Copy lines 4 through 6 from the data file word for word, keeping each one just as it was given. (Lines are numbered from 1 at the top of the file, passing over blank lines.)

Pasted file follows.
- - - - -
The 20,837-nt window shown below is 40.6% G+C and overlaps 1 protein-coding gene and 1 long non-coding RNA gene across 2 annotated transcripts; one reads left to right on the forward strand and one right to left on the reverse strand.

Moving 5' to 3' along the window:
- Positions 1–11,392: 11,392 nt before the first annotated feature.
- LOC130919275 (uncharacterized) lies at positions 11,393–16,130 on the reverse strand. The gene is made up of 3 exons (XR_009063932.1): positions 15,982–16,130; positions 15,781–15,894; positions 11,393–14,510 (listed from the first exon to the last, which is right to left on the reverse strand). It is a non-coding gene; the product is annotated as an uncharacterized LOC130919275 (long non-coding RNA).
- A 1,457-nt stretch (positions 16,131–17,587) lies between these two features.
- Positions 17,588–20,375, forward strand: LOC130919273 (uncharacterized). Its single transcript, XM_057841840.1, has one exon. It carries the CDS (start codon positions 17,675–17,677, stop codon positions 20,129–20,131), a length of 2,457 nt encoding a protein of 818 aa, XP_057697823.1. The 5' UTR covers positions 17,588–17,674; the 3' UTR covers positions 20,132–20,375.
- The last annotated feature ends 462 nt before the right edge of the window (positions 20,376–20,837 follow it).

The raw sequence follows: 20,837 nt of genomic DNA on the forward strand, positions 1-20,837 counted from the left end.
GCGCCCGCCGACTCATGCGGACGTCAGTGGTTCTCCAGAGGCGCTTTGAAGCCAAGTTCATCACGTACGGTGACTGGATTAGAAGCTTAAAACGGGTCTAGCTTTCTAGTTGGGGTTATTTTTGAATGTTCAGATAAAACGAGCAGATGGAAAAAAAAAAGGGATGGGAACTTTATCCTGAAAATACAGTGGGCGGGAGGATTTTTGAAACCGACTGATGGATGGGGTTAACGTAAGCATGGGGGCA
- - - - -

- LOC130919275 (uncharacterized) lies at positions 11,393–16,130 on the reverse strand. The gene is made up of 3 exons (XR_009063932.1): positions 15,982–16,130; positions 15,781–15,894; positions 11,393–14,510 (listed from the first exon to the last, which is right to left on the reverse strand). It is a non-coding gene; the product is annotated as an uncharacterized LOC130919275 (long non-coding RNA).
- A 1,457-nt stretch (positions 16,131–17,587) lies between these two features.
- Positions 17,588–20,375, forward strand: LOC130919273 (uncharacterized). Its single transcript, XM_057841840.1, has one exon. It carries the CDS (start codon positions 17,675–17,677, stop codon positions 20,129–20,131), a length of 2,457 nt encoding a protein of 818 aa, XP_057697823.1. The 5' UTR covers positions 17,588–17,674; the 3' UTR covers positions 20,132–20,375.